11 Instantly Usable Active Learning Strategies for Your Classroom!

This small collection of active learning techniques will help keep your students engaged...

Some easily employable active learning techniques are collected below for your convenience. They vary in difficulty and complexity, but you are bound to find some that will fit your teaching situation/material, regardless of the level you are teaching at. Keep in mind that not only is active learning very effective at improving students' understanding of the material and overall grades, but it will also improve student satisfaction, when compared to traditional teaching methods. Be sure to give them a try, and stay tuned for a second article containing more such learning techniques!


1. The Pause Method

Pause for about two minutes every ~15 minutes. Ask students to discuss what was taught and update/compare/restructure notes in pairs or small groups. This instructional strategy will let students contrast their understanding to that of peers, as well as stimulate them to better organize the information and not passively consume it. Clarification questions may also arise from this activity, thus lowering the chance of leaving the classroom with misunderstood information.


2. The Minute Paper

After a significant yet appropriate (i.e., this would greatly depend on the material and the intensity of teaching – could be in the middle or at the end) amount of material has been covered in a lecture, ask students to pull out a piece of paper and summarize, from memory, all they’ve learned from the lecture, or even to draw a mind-map of the information they’ve received. This active learning strategy will ensure that students will think back on the lecture, thus better structuring the information in their minds, and it might also reveal misunderstandings or points which require further discussion.


3. Focused Listing

Before class, have students focus for ~5 minutes on focusing all of the concepts and ideas they know that relate to some central theme, topic or concept. This will help them make links between various strands of past knowledge and the topic at hand, thus creating a richer mental context for the fresh information to be presented in. The gathered information could be used as a starting point for group discussions, revealing differences and similarities between students, thus enriching their perspectives, as well as priming them to better pay attention later on in class, to see how all of the discussed themes actually connect to the presented material. This active learning technique could also be done at the end of class for concepts to be presented at a later time, thus piquing students’ curiosity in advance.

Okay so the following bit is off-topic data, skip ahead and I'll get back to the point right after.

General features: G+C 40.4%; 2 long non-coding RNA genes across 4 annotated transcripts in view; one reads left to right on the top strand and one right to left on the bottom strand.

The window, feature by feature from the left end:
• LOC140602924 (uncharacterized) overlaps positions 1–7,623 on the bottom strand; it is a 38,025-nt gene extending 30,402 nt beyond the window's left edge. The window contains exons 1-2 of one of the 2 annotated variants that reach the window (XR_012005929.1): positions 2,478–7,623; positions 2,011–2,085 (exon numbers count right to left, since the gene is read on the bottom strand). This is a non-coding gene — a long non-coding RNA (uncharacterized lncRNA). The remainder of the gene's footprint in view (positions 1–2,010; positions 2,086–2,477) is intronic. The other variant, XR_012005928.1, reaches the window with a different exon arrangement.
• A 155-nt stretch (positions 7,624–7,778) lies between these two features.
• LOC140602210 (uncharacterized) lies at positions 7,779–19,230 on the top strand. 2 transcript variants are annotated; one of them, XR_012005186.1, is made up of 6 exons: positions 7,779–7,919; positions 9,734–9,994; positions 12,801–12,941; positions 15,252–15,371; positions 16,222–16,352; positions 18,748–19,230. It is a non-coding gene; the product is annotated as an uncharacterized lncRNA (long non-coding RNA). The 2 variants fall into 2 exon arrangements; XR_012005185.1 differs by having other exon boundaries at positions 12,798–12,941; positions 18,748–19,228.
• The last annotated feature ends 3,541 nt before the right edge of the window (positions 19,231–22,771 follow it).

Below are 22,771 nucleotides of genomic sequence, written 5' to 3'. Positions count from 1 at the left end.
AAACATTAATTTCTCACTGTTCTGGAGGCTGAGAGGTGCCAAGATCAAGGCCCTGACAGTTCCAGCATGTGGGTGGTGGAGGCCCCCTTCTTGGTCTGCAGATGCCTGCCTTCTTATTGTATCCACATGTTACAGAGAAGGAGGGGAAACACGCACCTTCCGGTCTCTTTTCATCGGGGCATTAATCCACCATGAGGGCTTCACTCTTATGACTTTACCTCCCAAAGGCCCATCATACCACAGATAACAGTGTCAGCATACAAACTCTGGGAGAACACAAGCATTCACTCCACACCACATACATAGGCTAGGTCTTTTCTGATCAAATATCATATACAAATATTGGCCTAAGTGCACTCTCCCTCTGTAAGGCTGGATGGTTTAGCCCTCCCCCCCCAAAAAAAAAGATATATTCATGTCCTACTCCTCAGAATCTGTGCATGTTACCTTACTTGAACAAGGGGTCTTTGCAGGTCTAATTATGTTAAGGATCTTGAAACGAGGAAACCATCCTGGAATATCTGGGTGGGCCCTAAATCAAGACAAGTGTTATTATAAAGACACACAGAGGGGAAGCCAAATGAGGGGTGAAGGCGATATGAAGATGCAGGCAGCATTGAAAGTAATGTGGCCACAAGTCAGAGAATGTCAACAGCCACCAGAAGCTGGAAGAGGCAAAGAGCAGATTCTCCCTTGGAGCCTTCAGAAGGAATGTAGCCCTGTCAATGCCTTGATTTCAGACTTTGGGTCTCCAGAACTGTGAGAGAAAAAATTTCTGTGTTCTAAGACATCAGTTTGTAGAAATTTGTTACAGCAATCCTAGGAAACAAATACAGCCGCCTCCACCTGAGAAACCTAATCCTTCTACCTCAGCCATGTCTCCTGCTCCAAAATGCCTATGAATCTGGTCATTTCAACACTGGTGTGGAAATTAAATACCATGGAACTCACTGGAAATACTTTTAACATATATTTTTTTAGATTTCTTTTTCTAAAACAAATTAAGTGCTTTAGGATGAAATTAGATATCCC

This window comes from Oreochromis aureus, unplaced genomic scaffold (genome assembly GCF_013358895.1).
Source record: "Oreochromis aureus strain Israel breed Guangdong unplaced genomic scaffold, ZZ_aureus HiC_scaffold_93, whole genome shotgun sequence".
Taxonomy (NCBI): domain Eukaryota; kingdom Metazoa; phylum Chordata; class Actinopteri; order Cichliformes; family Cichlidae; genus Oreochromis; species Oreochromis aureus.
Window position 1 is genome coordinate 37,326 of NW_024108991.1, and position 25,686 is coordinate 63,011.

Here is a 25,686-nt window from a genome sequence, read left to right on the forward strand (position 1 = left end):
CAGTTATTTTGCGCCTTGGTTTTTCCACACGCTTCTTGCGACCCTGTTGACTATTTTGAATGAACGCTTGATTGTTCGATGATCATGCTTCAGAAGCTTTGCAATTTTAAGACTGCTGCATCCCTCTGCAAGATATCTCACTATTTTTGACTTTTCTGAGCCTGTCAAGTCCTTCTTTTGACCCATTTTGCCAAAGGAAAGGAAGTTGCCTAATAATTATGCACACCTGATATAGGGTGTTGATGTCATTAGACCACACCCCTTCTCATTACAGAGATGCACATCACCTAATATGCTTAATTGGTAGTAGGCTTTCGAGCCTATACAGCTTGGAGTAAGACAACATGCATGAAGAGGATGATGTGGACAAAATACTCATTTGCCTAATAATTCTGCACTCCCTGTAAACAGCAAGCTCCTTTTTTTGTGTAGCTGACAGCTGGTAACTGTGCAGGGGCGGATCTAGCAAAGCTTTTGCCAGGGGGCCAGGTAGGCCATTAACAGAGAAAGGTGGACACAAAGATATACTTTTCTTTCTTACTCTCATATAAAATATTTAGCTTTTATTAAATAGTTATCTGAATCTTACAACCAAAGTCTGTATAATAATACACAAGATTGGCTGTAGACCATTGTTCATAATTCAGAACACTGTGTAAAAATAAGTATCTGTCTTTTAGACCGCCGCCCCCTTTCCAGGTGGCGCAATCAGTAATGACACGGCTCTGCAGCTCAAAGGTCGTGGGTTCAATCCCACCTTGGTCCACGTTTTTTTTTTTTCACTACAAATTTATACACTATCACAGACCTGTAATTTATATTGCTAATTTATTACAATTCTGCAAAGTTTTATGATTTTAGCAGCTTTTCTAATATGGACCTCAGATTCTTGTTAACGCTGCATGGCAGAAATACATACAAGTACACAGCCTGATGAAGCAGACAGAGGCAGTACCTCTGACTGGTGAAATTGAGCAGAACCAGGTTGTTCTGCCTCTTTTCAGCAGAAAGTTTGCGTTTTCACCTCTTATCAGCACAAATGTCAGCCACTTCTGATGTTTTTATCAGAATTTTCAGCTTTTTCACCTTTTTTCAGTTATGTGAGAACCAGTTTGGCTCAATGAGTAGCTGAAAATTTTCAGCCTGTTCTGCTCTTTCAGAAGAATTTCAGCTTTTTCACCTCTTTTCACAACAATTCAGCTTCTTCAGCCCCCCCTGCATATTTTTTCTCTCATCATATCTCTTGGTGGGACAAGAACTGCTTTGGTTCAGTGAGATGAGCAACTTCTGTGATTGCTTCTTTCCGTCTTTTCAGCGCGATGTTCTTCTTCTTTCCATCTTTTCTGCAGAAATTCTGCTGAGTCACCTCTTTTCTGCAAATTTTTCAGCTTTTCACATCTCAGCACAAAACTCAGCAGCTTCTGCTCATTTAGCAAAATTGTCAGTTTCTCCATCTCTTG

4. TPS (Think Pair Share)

Ask students a question which involves the need for deep mental engagement with a concept, such as analyzing it or employing comparison, critique or appraisal. Let students do this for a few minutes, depending on the difficulty of the task, and then ask them to discuss the results of their work with a peer or within a small group. Emphasize the need for critical thinking when assessing the work of oneself and others, perhaps drawing up some pros and cons of each approach. Finally, ask them to reach a relative agreement by discussing and understanding differences in their responses. This active learning strategy will make students reflect critically upon their own and other’s work, as well as applying time pressure, which should lead to better synthesis of the topic.


5. Jigsaw Discussions

Split the topic of a lesson in several separate but related concepts. Write then down on notes and give each individual student one of them. Ask them to read about their assigned topic (either in-depth, if meant as homework, or to a reasonable extent for the time assigned, if the exercise is performed in class) so they become knowledgeable enough to explain it to others. Then, in groups large enough to fit all topics related to some concept, have the students take turns in explaining and teaching others what they’ve learned, and to try and find out and explain how it all connects on a deeper level. This instructional strategy leads to familiarization with topics, employs peer/social learning, and makes students think about the implications and interconnections of what they’re learning.